BY RYAN BOWMAN
Behind every minor hockey player in Canada – up to 400,000 in any given season – there are hockey parents.
And while their duties range from chauffeuring to cheerleading, the guardians behind the glass can occasionally take their role as spectator a step too far.
In recent weeks, a pair of separate off-ice incidents have shifted the spotlight to the stands and exposed the dark side of our national sport.
First there was Jason Boyd, who was attending his 15-year-old son’s hockey game at Winnipeg’s Southdale Community Centre.
When a player on the opposing team fell to the ice following a body check (a hit which resulted in a penalty for a headshot), Boyd berated the injured player, repeatedly calling him a “midget.”
After Boyd was approached by the father of the kid on the receiving end of the hit, he threatened to “cave his (expletive) glasses in.” The entire incident, which was caught on tape, went viral on YouTube. One of the most shocking details of the footage was Boyd holding a baby in his arms.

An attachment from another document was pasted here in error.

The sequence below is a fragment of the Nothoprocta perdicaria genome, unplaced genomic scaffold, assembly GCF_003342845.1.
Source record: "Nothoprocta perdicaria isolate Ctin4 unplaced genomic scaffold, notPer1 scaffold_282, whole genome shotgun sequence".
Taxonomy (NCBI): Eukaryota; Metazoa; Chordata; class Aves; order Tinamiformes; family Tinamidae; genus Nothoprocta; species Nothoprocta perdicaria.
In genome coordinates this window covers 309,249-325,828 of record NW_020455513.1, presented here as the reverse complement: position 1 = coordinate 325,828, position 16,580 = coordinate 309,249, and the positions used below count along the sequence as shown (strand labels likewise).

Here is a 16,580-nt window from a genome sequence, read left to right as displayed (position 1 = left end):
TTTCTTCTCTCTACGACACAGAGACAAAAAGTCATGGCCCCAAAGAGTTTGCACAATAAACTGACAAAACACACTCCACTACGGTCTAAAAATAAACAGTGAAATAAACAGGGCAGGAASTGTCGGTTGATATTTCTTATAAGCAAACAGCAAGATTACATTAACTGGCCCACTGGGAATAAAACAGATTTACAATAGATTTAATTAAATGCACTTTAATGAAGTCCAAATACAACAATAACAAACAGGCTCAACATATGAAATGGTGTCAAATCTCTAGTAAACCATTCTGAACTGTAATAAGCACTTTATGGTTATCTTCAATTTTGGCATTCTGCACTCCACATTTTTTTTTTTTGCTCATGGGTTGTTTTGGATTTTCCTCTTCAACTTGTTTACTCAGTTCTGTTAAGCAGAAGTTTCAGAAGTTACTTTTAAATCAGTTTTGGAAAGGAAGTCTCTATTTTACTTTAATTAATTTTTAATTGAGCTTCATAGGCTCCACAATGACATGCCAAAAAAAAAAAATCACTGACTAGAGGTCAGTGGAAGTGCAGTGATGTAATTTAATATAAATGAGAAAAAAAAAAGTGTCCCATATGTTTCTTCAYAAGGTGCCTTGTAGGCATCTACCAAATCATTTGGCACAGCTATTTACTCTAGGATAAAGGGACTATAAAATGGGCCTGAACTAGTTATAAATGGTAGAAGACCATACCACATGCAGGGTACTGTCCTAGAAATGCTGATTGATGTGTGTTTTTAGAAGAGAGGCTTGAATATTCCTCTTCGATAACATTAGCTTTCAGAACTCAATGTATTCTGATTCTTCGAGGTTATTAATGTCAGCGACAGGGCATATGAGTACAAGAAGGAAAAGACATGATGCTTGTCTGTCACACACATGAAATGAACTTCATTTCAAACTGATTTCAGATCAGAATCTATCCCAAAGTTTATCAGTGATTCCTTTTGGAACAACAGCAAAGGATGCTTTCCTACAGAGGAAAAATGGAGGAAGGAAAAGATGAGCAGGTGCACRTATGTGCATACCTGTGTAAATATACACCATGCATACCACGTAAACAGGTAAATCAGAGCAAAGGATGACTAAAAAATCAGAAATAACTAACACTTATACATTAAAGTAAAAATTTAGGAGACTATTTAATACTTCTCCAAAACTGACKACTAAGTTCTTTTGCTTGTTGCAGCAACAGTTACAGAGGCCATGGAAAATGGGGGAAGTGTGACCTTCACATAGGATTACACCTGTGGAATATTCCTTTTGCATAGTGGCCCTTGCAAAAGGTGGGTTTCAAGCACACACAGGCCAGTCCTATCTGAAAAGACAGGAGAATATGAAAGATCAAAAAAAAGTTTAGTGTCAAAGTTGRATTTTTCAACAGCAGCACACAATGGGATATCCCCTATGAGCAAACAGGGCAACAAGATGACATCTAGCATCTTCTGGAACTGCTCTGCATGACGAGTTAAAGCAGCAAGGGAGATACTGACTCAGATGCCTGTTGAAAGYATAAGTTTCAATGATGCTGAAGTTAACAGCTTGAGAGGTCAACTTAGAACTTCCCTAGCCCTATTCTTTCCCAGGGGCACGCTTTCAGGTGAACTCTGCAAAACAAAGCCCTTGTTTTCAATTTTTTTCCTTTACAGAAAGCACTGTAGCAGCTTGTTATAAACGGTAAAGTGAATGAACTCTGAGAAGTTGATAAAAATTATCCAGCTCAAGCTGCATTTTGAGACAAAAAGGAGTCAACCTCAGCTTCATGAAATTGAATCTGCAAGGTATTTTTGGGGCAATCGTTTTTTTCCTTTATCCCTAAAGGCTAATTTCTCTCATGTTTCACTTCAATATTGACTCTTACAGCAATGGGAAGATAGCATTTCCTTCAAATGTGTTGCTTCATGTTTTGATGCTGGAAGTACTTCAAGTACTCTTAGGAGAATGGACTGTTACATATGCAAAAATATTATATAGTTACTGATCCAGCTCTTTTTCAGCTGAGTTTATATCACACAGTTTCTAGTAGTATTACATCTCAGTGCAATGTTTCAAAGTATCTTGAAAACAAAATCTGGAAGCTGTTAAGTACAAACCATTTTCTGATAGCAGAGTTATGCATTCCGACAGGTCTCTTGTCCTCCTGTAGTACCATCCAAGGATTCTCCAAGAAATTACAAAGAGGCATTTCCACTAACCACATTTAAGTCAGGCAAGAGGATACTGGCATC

Closer to home, a Cambridge man allegedly assaulted an official at his 17-year-old son’s game at Preston Auditorium on Feb. 10.
In this case, the parent allegedly grabbed a linesman and pushed him against the wall after a player on his son’s team was escorted off the ice. The accused, it turns out, is Const. Neil Moulton, a 12-year veteran of the Guelph Police Service.
And while these incidents may be extreme, what makes them so disturbing is that they’re far from isolated.
According to Todd Cook, president of the Lord Selkirk Minor Hockey Association, outbursts like Boyd’s are all too common.
“We can’t go on in hockey with the way it is right now with the fans and everything else,” he told Global Winnipeg. “We have to put a stop to this somewhere.”
Not only does it embarrass and humiliate their kids, it also goes against the values sport is meant to teach. How can we expect our next generation to learn sportsmanship, leadership and respect when we behave like children ourselves?
When it comes to supporting our amateur athletes from the stands, it’s important we act our age – not our skate size.